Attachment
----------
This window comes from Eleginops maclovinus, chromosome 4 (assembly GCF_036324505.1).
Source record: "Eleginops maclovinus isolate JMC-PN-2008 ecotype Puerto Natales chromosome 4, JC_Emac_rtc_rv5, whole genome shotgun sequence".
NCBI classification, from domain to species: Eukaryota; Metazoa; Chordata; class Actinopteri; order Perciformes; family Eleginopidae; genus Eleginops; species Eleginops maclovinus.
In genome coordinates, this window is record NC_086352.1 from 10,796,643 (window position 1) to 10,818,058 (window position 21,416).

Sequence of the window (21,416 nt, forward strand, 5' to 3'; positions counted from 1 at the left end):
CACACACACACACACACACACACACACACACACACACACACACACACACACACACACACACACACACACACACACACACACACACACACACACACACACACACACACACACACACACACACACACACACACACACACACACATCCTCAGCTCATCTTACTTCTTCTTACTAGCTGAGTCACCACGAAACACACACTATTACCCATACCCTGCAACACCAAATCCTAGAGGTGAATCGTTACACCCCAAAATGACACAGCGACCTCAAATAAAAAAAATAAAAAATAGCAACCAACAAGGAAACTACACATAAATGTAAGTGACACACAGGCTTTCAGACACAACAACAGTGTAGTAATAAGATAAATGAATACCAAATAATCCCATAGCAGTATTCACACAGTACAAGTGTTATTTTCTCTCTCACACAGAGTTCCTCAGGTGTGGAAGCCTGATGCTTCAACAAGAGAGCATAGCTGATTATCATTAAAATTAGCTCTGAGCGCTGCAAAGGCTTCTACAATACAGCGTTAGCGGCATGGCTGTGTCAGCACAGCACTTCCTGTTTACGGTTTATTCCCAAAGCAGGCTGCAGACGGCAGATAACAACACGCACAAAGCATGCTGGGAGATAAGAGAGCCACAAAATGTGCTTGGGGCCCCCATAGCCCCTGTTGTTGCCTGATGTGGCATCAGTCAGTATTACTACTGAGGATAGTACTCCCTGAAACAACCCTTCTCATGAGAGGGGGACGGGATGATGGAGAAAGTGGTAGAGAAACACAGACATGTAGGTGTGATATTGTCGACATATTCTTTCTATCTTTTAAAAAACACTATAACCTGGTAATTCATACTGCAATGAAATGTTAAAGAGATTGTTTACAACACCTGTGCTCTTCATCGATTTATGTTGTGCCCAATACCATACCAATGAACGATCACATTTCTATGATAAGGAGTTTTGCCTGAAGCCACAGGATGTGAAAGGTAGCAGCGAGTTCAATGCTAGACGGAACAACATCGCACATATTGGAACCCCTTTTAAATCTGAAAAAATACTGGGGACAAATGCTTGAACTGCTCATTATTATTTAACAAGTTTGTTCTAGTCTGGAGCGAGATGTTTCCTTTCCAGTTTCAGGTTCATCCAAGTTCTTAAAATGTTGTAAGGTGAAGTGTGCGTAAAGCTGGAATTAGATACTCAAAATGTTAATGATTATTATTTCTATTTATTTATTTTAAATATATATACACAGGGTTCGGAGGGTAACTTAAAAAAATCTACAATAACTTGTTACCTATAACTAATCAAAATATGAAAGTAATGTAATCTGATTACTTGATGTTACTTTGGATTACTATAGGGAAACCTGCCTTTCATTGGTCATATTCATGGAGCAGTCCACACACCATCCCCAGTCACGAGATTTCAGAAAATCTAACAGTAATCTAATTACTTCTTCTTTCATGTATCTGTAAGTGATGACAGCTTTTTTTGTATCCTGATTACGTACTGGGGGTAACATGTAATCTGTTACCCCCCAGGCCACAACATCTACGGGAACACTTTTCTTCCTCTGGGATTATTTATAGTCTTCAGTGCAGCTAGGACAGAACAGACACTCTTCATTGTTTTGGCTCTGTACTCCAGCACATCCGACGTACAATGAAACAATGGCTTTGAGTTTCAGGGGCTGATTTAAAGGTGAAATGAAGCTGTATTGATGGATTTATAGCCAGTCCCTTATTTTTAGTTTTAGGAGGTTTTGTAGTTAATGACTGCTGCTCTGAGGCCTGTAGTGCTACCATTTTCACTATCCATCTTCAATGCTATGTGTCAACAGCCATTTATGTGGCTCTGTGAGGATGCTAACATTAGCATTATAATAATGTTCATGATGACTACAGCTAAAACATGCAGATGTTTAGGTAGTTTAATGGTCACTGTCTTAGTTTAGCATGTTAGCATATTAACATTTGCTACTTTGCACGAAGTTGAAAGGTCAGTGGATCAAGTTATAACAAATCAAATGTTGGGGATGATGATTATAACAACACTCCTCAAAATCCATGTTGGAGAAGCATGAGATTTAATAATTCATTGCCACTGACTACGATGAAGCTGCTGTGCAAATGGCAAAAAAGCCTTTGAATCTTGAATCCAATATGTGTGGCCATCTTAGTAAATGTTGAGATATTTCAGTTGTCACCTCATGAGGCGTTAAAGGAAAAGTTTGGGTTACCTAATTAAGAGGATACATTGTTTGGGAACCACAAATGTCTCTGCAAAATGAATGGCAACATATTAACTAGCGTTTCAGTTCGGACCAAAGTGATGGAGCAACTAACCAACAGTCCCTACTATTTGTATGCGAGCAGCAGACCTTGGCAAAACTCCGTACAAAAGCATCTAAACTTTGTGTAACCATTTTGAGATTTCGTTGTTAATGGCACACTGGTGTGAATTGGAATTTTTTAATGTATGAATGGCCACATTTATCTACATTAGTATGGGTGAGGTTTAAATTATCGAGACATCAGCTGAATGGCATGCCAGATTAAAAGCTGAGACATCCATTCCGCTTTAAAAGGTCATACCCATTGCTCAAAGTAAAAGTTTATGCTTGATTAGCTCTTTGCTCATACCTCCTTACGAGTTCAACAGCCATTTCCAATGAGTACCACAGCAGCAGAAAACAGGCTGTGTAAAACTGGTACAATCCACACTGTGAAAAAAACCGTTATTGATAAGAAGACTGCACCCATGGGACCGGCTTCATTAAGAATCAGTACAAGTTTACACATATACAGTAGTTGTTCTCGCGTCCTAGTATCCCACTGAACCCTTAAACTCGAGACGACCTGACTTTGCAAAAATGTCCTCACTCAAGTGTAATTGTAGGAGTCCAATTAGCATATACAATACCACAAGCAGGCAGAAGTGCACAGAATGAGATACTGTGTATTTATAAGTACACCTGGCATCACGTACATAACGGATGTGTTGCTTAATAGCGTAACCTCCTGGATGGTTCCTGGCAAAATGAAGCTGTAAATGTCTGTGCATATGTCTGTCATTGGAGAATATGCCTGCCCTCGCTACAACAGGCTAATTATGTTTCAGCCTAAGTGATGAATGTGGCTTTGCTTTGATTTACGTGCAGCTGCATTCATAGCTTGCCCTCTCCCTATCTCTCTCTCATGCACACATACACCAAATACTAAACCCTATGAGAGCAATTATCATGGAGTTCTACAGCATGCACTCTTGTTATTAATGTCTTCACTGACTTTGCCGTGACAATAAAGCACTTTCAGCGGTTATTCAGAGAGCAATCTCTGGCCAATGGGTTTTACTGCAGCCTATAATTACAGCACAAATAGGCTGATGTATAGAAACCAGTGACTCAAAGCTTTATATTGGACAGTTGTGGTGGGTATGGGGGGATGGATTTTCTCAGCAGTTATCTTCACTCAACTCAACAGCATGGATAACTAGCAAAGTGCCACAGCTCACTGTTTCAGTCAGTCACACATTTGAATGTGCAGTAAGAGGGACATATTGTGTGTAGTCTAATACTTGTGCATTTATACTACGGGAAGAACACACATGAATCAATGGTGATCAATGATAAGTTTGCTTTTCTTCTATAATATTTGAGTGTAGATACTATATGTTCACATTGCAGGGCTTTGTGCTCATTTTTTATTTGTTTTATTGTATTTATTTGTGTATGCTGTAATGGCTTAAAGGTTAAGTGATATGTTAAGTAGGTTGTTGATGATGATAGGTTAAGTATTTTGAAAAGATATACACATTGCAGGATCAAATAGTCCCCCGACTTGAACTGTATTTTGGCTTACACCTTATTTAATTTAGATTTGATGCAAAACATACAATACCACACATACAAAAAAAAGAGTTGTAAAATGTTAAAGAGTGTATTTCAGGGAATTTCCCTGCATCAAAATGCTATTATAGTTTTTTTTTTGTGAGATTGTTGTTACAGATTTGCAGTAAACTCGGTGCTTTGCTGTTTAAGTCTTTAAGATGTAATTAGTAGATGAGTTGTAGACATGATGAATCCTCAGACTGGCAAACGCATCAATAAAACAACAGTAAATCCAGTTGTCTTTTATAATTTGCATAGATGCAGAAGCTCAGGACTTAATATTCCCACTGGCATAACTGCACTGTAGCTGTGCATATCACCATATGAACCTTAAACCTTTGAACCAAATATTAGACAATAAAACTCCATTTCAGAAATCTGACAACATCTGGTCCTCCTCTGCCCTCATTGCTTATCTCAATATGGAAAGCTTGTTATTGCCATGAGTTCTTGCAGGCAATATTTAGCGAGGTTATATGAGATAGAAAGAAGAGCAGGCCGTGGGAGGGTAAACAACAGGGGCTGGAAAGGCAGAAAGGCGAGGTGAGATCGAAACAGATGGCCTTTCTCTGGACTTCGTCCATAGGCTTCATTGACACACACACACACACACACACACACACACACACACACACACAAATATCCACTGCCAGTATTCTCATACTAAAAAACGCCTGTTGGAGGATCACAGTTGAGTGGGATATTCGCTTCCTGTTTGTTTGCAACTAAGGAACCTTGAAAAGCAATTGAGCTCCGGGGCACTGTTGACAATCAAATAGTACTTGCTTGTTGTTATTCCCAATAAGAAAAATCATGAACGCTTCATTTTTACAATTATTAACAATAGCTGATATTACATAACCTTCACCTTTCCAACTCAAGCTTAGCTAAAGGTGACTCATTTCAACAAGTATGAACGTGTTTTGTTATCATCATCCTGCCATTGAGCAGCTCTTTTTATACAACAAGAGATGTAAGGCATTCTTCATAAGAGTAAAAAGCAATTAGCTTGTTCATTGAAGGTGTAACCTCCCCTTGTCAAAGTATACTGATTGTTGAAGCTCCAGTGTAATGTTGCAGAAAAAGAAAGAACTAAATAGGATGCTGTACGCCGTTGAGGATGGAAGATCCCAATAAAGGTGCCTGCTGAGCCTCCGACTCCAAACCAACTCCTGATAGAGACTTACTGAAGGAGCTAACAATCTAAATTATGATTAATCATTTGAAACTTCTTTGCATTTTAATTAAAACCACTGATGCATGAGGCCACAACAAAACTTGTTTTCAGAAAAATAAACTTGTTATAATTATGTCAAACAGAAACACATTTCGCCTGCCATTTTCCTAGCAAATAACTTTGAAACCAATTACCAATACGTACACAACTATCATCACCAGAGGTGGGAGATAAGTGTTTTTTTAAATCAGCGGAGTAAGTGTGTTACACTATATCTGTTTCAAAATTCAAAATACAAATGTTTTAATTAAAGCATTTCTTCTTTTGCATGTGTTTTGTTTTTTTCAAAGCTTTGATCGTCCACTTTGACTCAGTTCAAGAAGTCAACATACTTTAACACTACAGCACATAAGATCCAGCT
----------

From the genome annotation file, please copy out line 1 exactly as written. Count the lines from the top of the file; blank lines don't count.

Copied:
This window comes from Eleginops maclovinus, chromosome 4 (assembly GCF_036324505.1).